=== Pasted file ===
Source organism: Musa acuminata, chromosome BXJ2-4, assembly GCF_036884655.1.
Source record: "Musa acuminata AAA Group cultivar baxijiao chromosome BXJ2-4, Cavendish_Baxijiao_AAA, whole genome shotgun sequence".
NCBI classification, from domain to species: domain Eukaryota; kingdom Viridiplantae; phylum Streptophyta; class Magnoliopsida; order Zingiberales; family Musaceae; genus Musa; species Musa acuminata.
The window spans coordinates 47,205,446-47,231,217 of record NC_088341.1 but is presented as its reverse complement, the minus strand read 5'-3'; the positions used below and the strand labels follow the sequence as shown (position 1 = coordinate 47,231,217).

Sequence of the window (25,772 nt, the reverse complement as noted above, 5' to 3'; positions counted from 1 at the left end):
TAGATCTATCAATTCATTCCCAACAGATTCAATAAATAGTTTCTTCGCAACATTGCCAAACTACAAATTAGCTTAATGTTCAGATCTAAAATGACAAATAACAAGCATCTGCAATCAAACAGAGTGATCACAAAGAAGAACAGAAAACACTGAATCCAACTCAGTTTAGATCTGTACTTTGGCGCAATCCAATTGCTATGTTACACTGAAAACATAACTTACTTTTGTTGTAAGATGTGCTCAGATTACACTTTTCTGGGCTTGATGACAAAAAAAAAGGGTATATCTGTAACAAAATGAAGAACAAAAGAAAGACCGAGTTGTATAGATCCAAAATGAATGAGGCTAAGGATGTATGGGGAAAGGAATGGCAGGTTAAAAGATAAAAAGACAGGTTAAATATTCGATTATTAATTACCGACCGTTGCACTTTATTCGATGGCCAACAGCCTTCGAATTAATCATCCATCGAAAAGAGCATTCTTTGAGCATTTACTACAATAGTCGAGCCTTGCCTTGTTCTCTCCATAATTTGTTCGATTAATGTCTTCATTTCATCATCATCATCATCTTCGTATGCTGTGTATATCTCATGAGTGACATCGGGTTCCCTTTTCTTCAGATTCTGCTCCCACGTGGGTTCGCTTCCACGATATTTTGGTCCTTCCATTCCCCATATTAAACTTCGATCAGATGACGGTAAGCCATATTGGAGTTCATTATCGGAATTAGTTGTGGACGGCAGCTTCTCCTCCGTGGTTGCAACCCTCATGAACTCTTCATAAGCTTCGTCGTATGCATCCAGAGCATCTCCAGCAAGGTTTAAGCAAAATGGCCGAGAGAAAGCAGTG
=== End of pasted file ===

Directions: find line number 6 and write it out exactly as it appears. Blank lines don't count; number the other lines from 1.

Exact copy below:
TAGATCTATCAATTCATTCCCAACAGATTCAATAAATAGTTTCTTCGCAACATTGCCAAACTACAAATTAGCTTAATGTTCAGATCTAAAATGACAAATAACAAGCATCTGCAATCAAACAGAGTGATCACAAAGAAGAACAGAAAACACTGAATCCAACTCAGTTTAGATCTGTACTTTGGCGCAATCCAATTGCTATGTTACACTGAAAACATAACTTACTTTTGTTGTAAGATGTGCTCAGATTACACTTTTCTGGGCTTGATGACAAAAAAAAAGGGTATATCTGTAACAAAATGAAGAACAAAAGAAAGACCGAGTTGTATAGATCCAAAATGAATGAGGCTAAGGATGTATGGGGAAAGGAATGGCAGGTTAAAAGATAAAAAGACAGGTTAAATATTCGATTATTAATTACCGACCGTTGCACTTTATTCGATGGCCAACAGCCTTCGAATTAATCATCCATCGAAAAGAGCATTCTTTGAGCATTTACTACAATAGTCGAGCCTTGCCTTGTTCTCTCCATAATTTGTTCGATTAATGTCTTCATTTCATCATCATCATCATCTTCGTATGCTGTGTATATCTCATGAGTGACATCGGGTTCCCTTTTCTTCAGATTCTGCTCCCACGTGGGTTCGCTTCCACGATATTTTGGTCCTTCCATTCCCCATATTAAACTTCGATCAGATGACGGTAAGCCATATTGGAGTTCATTATCGGAATTAGTTGTGGACGGCAGCTTCTCCTCCGTGGTTGCAACCCTCATGAACTCTTCATAAGCTTCGTCGTATGCATCCAGAGCATCTCCAGCAAGGTTTAAGCAAAATGGCCGAGAGAAAGCAGTG